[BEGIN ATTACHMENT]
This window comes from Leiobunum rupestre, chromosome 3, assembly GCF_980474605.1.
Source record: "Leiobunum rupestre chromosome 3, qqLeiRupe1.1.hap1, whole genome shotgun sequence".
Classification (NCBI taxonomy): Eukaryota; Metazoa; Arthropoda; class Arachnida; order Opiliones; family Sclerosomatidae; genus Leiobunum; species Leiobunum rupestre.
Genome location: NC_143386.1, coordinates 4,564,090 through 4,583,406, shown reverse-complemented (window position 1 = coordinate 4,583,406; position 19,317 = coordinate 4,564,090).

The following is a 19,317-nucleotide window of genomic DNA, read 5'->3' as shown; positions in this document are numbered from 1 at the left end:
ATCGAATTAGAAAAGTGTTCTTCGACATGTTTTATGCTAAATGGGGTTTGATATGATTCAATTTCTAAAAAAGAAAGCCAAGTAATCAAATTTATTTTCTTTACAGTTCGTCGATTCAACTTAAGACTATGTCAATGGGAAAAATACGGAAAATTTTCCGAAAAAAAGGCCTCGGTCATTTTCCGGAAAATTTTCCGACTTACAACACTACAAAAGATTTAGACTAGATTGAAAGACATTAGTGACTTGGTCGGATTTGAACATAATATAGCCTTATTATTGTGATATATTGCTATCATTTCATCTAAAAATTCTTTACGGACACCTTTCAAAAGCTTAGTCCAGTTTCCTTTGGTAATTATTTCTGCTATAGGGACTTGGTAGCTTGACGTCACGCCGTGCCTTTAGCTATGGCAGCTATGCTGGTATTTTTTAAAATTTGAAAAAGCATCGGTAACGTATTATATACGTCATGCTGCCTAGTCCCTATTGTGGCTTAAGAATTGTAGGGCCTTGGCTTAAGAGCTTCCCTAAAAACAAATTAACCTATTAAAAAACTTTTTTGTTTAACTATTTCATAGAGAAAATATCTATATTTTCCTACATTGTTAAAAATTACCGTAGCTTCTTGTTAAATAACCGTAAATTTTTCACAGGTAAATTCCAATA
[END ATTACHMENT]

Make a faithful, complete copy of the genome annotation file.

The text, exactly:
This window comes from Leiobunum rupestre, chromosome 3, assembly GCF_980474605.1.
Source record: "Leiobunum rupestre chromosome 3, qqLeiRupe1.1.hap1, whole genome shotgun sequence".
Classification (NCBI taxonomy): Eukaryota; Metazoa; Arthropoda; class Arachnida; order Opiliones; family Sclerosomatidae; genus Leiobunum; species Leiobunum rupestre.
Genome location: NC_143386.1, coordinates 4,564,090 through 4,583,406, shown reverse-complemented (window position 1 = coordinate 4,583,406; position 19,317 = coordinate 4,564,090).

The following is a 19,317-nucleotide window of genomic DNA, read 5'->3' as shown; positions in this document are numbered from 1 at the left end:
ATCGAATTAGAAAAGTGTTCTTCGACATGTTTTATGCTAAATGGGGTTTGATATGATTCAATTTCTAAAAAAGAAAGCCAAGTAATCAAATTTATTTTCTTTACAGTTCGTCGATTCAACTTAAGACTATGTCAATGGGAAAAATACGGAAAATTTTCCGAAAAAAAGGCCTCGGTCATTTTCCGGAAAATTTTCCGACTTACAACACTACAAAAGATTTAGACTAGATTGAAAGACATTAGTGACTTGGTCGGATTTGAACATAATATAGCCTTATTATTGTGATATATTGCTATCATTTCATCTAAAAATTCTTTACGGACACCTTTCAAAAGCTTAGTCCAGTTTCCTTTGGTAATTATTTCTGCTATAGGGACTTGGTAGCTTGACGTCACGCCGTGCCTTTAGCTATGGCAGCTATGCTGGTATTTTTTAAAATTTGAAAAAGCATCGGTAACGTATTATATACGTCATGCTGCCTAGTCCCTATTGTGGCTTAAGAATTGTAGGGCCTTGGCTTAAGAGCTTCCCTAAAAACAAATTAACCTATTAAAAAACTTTTTTGTTTAACTATTTCATAGAGAAAATATCTATATTTTCCTACATTGTTAAAAATTACCGTAGCTTCTTGTTAAATAACCGTAAATTTTTCACAGGTAAATTCCAATA